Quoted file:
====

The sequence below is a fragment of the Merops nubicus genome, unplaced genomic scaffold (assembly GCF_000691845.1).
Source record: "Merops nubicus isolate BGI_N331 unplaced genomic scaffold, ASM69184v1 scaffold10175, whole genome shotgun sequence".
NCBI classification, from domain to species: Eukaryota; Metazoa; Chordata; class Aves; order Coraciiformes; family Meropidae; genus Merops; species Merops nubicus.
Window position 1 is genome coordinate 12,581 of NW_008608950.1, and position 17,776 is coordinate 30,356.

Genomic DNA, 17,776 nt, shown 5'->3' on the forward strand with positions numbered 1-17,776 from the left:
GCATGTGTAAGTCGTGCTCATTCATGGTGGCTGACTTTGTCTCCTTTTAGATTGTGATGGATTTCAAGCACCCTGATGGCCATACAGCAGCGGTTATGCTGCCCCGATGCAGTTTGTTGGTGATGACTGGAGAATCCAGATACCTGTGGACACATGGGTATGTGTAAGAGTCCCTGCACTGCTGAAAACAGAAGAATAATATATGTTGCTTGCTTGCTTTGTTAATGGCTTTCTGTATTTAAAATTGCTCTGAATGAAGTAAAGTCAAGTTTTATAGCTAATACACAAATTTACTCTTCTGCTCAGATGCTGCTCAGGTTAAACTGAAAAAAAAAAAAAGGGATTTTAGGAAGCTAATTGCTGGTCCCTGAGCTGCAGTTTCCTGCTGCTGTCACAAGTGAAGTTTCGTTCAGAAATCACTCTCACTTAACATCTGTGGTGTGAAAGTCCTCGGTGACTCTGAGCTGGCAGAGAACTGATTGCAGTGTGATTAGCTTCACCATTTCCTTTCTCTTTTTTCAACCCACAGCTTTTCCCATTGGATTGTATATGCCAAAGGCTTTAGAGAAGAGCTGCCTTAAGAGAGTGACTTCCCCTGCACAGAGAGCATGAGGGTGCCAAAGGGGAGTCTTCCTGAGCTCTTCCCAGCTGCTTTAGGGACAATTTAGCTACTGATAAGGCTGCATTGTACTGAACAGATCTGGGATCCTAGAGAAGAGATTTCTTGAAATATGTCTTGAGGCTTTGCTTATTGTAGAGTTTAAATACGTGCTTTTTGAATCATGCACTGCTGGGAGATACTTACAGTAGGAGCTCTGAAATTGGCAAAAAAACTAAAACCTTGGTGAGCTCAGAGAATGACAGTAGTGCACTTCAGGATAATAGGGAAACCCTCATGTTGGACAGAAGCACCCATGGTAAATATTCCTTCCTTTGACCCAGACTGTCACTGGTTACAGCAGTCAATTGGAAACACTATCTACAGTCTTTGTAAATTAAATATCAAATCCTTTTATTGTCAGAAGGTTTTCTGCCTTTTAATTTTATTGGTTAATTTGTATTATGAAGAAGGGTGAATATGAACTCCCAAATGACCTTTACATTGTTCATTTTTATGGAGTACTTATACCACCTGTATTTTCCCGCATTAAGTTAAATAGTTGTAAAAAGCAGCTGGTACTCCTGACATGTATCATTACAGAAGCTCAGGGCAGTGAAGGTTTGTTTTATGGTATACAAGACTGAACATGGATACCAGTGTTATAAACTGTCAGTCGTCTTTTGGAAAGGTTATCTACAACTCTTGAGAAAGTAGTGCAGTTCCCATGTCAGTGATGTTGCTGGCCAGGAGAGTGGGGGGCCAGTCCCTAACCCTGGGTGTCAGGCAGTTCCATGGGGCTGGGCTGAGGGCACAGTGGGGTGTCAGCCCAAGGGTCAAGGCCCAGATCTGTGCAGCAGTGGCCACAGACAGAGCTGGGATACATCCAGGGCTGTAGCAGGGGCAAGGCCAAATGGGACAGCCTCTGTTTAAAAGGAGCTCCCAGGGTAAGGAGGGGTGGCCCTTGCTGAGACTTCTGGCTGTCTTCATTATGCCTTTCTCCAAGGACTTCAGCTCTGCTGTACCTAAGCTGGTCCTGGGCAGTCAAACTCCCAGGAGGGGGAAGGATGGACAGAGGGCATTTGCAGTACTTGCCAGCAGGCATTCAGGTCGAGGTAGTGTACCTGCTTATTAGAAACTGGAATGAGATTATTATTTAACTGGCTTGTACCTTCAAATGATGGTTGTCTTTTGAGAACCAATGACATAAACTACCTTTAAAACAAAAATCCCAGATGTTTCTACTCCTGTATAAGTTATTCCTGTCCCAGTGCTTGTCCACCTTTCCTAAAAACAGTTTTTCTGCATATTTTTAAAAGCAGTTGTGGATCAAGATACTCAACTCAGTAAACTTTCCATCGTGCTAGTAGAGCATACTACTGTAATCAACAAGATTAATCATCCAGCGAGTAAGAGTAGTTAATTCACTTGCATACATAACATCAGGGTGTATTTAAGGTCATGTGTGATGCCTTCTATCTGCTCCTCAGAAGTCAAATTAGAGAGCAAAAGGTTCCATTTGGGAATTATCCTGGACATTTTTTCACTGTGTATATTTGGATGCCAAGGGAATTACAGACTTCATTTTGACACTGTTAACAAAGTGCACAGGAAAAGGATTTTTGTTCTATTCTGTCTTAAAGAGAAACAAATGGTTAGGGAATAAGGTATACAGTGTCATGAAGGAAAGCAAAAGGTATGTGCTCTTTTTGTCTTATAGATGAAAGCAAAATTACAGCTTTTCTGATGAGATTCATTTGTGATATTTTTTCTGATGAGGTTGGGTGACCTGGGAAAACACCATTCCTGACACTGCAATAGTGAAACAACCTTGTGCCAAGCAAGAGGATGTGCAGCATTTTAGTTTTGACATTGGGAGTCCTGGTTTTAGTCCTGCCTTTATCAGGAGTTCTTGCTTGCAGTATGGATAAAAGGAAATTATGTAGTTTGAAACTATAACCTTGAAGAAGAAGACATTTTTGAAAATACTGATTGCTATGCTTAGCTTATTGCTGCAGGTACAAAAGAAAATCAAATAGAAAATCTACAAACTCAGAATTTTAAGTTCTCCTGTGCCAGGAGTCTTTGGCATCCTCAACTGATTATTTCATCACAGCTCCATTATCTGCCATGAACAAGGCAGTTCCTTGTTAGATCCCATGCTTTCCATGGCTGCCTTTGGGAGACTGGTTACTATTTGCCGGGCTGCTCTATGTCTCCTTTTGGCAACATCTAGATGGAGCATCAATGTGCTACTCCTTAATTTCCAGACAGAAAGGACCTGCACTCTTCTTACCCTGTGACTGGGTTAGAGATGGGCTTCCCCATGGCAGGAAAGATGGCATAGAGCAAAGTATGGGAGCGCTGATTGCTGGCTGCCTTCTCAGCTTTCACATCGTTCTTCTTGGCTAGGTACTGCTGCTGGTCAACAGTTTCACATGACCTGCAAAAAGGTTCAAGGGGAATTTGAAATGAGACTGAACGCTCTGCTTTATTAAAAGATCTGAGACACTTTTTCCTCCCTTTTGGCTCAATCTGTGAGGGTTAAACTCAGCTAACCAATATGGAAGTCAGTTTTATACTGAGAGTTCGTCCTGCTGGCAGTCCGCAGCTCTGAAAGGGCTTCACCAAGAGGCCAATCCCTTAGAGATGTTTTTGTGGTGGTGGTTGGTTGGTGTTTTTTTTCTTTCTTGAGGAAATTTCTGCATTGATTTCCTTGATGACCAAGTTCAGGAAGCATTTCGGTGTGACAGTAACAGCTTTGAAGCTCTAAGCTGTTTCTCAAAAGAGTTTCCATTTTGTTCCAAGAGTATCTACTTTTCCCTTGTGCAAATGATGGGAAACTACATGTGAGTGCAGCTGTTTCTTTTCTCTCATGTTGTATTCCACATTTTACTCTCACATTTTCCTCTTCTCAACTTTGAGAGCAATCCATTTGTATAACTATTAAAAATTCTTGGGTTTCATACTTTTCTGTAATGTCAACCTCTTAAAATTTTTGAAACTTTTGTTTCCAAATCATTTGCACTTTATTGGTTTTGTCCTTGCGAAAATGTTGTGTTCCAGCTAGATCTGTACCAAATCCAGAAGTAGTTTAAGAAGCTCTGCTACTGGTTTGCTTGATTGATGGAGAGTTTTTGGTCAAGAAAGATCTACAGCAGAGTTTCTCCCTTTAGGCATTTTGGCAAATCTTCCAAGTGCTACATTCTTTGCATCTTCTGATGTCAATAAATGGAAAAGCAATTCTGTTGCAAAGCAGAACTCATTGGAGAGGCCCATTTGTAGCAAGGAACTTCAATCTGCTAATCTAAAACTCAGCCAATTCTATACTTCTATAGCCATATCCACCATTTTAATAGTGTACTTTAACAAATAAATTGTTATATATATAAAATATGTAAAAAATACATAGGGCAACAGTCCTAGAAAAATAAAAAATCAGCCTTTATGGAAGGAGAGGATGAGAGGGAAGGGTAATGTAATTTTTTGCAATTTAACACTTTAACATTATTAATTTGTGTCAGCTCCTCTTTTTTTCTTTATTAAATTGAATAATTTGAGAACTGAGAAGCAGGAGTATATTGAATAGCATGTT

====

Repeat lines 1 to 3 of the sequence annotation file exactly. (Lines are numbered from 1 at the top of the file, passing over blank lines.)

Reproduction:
The sequence below is a fragment of the Merops nubicus genome, unplaced genomic scaffold (assembly GCF_000691845.1).
Source record: "Merops nubicus isolate BGI_N331 unplaced genomic scaffold, ASM69184v1 scaffold10175, whole genome shotgun sequence".
NCBI classification, from domain to species: Eukaryota; Metazoa; Chordata; class Aves; order Coraciiformes; family Meropidae; genus Merops; species Merops nubicus.